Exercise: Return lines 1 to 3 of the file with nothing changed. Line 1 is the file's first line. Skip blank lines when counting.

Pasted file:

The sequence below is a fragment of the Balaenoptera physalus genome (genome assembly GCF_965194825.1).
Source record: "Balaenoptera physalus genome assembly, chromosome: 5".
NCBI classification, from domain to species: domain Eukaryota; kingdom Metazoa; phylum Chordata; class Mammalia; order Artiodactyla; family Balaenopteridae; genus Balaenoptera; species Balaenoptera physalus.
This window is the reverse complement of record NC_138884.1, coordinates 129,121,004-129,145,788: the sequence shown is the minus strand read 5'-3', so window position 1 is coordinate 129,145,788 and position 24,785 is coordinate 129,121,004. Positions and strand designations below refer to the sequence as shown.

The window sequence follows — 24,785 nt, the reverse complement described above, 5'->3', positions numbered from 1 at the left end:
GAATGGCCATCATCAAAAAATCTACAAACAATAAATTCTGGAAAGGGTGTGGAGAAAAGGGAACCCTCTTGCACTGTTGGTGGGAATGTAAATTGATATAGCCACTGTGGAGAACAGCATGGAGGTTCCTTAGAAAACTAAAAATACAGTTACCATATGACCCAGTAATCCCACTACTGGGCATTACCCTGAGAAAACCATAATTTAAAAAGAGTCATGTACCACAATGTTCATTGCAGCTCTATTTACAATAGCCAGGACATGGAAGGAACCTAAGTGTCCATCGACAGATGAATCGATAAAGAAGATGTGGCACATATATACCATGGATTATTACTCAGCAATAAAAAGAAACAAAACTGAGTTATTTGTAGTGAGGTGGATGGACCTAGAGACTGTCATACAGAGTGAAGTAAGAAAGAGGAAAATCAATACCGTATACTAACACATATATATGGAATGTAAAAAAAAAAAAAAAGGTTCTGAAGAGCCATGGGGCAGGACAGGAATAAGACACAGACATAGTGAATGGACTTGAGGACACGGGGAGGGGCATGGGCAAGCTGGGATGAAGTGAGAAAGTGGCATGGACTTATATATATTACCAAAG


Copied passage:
The sequence below is a fragment of the Balaenoptera physalus genome (genome assembly GCF_965194825.1).
Source record: "Balaenoptera physalus genome assembly, chromosome: 5".
NCBI classification, from domain to species: domain Eukaryota; kingdom Metazoa; phylum Chordata; class Mammalia; order Artiodactyla; family Balaenopteridae; genus Balaenoptera; species Balaenoptera physalus.